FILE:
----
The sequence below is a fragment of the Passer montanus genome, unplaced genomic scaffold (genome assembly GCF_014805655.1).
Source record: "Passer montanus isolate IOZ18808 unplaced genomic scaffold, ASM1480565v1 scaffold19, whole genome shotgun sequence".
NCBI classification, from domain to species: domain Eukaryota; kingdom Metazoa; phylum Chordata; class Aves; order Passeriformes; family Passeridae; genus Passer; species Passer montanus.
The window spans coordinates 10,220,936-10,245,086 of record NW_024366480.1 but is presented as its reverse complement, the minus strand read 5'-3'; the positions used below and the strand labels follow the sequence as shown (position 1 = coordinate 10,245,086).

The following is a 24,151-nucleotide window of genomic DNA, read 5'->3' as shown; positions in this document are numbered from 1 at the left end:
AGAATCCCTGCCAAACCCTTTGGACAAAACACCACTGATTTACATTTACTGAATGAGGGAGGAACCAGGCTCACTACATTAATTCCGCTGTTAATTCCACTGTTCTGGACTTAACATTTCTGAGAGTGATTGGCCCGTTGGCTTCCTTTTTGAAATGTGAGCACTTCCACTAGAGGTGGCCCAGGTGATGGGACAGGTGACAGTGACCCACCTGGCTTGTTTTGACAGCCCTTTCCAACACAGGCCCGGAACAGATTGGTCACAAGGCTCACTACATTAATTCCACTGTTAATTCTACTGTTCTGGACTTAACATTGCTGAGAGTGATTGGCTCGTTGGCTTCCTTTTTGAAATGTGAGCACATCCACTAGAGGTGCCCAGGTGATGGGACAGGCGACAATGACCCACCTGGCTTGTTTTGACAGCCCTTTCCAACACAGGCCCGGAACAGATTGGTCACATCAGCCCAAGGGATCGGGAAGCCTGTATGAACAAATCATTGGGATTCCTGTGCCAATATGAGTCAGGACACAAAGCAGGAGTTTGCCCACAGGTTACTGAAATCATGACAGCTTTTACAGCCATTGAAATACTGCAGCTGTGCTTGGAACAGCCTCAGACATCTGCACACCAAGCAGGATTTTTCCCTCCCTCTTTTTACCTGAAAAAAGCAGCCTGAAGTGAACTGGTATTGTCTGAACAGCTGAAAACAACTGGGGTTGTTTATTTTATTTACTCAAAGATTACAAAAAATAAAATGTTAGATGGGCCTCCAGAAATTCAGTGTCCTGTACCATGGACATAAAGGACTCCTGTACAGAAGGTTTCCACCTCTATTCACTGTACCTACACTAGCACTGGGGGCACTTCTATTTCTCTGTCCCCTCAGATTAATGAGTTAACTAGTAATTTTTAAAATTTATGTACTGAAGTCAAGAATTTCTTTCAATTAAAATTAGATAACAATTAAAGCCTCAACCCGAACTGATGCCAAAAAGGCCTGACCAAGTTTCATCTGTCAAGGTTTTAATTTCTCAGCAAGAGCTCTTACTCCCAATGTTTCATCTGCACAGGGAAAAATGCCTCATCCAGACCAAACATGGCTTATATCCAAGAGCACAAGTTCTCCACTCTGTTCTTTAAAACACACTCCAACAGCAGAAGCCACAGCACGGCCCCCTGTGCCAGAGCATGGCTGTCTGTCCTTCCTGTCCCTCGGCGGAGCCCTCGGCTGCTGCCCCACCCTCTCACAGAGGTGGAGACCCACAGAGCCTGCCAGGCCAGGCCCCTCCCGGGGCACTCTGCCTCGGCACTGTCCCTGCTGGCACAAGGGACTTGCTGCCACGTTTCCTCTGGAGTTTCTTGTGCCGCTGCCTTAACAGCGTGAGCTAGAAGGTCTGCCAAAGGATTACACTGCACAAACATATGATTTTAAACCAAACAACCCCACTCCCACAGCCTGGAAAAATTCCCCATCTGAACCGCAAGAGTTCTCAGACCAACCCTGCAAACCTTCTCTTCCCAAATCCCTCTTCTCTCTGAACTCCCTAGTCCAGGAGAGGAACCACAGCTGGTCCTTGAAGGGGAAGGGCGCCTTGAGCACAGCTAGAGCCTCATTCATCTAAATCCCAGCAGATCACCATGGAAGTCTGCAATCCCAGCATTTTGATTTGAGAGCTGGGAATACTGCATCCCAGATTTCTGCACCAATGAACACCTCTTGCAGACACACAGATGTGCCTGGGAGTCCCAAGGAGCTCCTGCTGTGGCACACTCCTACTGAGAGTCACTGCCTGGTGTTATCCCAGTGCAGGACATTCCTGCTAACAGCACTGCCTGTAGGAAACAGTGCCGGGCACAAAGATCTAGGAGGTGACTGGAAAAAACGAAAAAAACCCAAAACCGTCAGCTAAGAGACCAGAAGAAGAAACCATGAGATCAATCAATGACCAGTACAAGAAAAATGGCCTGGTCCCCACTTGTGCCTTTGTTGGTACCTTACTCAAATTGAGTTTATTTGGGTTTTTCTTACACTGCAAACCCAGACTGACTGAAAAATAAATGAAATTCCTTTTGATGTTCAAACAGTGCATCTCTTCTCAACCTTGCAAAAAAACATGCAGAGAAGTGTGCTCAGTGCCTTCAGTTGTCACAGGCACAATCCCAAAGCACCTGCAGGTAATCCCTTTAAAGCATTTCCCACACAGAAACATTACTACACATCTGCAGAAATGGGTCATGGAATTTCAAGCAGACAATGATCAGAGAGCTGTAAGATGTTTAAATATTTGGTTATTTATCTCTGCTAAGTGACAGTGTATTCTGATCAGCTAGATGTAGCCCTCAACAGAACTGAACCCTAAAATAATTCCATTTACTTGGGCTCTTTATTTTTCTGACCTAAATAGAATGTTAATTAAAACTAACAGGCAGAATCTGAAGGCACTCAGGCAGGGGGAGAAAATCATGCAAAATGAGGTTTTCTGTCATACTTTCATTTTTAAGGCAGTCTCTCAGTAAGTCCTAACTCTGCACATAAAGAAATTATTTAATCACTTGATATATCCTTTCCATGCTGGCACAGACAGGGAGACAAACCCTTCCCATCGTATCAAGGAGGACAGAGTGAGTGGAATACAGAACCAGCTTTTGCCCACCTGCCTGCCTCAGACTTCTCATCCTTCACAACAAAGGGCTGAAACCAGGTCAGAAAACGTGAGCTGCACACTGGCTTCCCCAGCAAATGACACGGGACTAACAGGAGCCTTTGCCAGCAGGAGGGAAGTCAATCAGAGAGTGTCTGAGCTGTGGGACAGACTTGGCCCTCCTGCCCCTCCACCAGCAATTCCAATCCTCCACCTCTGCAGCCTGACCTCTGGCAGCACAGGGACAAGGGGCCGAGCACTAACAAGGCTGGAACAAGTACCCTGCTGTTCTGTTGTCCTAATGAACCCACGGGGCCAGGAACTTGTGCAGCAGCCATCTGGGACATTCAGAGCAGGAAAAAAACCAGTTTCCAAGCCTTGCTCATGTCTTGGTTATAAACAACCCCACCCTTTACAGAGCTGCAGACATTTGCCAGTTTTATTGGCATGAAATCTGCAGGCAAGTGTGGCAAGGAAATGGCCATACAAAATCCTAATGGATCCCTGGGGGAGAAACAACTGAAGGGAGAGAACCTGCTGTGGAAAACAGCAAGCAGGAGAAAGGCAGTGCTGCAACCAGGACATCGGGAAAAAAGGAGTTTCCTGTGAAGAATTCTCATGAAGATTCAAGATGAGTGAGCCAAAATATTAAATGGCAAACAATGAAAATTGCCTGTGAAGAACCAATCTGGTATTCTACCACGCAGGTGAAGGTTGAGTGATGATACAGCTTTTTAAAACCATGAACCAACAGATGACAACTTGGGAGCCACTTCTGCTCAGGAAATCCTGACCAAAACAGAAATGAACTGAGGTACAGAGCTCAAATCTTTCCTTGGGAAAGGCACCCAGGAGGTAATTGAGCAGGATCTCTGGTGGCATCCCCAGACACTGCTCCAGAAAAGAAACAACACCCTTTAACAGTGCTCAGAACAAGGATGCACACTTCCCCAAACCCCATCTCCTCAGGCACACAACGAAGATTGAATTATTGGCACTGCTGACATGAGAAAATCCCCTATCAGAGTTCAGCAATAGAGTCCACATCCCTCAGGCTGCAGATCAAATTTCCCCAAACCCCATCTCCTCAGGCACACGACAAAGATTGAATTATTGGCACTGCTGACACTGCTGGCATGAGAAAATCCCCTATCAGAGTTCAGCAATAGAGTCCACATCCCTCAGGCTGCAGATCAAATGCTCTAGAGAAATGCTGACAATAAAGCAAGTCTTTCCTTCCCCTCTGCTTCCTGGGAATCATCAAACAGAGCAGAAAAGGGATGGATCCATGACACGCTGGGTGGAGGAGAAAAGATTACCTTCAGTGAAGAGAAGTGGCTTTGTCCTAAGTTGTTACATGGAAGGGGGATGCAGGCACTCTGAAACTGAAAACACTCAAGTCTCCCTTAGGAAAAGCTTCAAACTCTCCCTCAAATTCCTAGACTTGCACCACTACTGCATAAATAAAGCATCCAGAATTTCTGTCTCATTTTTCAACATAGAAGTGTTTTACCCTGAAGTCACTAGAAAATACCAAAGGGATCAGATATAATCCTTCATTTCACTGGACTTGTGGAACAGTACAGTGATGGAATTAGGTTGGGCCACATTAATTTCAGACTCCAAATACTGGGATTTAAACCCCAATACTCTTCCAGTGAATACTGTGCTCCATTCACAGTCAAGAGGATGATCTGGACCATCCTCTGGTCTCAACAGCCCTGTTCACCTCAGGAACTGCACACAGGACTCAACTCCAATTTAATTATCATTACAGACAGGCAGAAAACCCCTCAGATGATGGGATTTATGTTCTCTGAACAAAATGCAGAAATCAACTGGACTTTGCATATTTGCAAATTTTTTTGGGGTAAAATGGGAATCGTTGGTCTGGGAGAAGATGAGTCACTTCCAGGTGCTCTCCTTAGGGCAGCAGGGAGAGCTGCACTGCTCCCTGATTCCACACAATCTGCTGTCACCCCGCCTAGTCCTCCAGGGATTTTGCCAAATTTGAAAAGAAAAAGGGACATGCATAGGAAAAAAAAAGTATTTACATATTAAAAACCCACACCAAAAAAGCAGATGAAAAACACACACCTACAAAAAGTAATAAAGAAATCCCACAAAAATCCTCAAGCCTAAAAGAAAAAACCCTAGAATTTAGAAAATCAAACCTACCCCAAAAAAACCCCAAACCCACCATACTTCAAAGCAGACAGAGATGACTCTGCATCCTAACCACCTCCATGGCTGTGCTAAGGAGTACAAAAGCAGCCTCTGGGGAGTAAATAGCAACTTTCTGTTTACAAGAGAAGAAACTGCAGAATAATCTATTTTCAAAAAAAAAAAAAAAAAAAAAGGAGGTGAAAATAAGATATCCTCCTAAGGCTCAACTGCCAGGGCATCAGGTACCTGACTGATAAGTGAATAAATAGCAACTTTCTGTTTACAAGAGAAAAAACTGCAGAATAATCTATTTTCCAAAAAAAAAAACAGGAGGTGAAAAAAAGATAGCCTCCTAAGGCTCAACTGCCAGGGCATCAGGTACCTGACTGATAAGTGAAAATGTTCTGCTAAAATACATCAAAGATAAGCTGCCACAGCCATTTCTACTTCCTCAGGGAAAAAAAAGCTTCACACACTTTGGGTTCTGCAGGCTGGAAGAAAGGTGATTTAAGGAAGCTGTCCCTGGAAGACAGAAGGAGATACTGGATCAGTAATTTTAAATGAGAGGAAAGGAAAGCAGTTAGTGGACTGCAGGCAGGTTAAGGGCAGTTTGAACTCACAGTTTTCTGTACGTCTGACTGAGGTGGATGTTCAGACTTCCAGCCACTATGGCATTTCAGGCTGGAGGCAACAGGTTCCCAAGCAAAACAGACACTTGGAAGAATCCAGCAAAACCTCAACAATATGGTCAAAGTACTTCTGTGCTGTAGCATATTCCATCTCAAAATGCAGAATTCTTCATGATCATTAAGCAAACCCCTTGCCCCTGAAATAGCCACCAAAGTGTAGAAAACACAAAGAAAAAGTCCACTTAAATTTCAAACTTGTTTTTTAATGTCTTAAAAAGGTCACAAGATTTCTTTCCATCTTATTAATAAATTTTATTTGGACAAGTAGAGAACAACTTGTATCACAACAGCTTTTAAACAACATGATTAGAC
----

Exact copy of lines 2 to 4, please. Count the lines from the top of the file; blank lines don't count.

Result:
Source record: "Passer montanus isolate IOZ18808 unplaced genomic scaffold, ASM1480565v1 scaffold19, whole genome shotgun sequence".
NCBI classification, from domain to species: domain Eukaryota; kingdom Metazoa; phylum Chordata; class Aves; order Passeriformes; family Passeridae; genus Passer; species Passer montanus.
The window spans coordinates 10,220,936-10,245,086 of record NW_024366480.1 but is presented as its reverse complement, the minus strand read 5'-3'; the positions used below and the strand labels follow the sequence as shown (position 1 = coordinate 10,245,086).